“You asked me what I like to do for fun in East Columbus, and I told you I wrote poetry to music in my mind” intones St. Lenox’s Andy Choi on “First Date.”  However, my friends, Choi is not your run of the mill poet cutting third rate material, rather a singular force of nature who’s back with his third spellbinding collection.  Possessed with a bellowing vocal range and a knack for stitching together verbose, cathartic diatribes that eschews mundane metrical composing (i.e. “rhyming”) entirely, the bard in question goes straight for the jugular.  Adopting a discernibly more stream-of-consciousness tact on this go-around, Ten Fables of Young Ambition and Passionate Love isn’t always as soaringly melodic as St Lenox 2015 debut, ...Memory and Hope.  Yet despite the fact that the hooks aren’t consistently frontloaded, you won’t mind chilling a few seconds longer as Choi waxes on a bouquet of romantic quandaries, and throws down a fever dreams's worth of cathartic, rapid-fire truisms throughout.  And pay close attention to the presumably semi-autobiographical “Gold Star,” which loosely analyzes why he isn’t keen on relinquishing his day job for the full time music career that St. Lenox fans (to our tortured chagrin) wish he would just finally embrace. Ten Fables is available September 28 from Anyway Records or Amazon.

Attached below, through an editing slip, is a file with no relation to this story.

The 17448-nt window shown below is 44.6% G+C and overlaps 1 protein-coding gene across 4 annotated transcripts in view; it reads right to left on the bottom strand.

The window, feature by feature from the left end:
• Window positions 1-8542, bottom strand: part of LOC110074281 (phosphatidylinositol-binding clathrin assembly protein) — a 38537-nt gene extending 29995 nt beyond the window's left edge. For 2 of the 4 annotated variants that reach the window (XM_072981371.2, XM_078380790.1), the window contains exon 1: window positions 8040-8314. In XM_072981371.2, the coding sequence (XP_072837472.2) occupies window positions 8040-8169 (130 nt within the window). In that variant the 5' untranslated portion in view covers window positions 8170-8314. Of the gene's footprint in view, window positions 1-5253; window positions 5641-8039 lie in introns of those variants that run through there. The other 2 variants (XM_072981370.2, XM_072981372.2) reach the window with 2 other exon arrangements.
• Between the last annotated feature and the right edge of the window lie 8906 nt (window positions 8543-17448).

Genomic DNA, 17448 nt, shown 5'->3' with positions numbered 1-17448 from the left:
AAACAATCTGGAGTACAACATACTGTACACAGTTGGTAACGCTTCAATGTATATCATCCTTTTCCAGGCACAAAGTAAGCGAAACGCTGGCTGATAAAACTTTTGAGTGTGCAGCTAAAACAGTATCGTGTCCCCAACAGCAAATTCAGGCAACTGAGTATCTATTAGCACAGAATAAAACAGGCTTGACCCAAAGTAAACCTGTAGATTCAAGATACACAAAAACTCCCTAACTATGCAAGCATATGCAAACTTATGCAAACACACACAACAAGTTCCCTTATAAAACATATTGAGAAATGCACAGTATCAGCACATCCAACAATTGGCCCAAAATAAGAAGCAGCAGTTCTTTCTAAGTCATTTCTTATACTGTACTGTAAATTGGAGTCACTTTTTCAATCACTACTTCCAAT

But what, there's more.  Dot Dash have just dropped LP #6.  The D.C. area denizens whose antecedents lie in such esteemed indie rock conglomerations as Swervedriver, Tree Fort Angst, and Strange Boutique among others have been pumping out a deluge of strident, clangy power pop, with lite post-punk affectations (not to mention a solid dollop of wit) for almost a decade now, and Proto Retro is another sturdy link in the chain.  Dot Dash aren't ones to alter their recipe, as what they started with was downright effective.  One borderline anomaly on Proto I'd be remiss if I failed to mention is "TV/Radio," a fun, briskly paced cut with Anglo-punk leanings, briefly name-checking some rather recognizable public figures.  A video for "Unfair Weather" recently dropped here, and the album is available as we speak from The Beautiful Music and Amazon among other sources.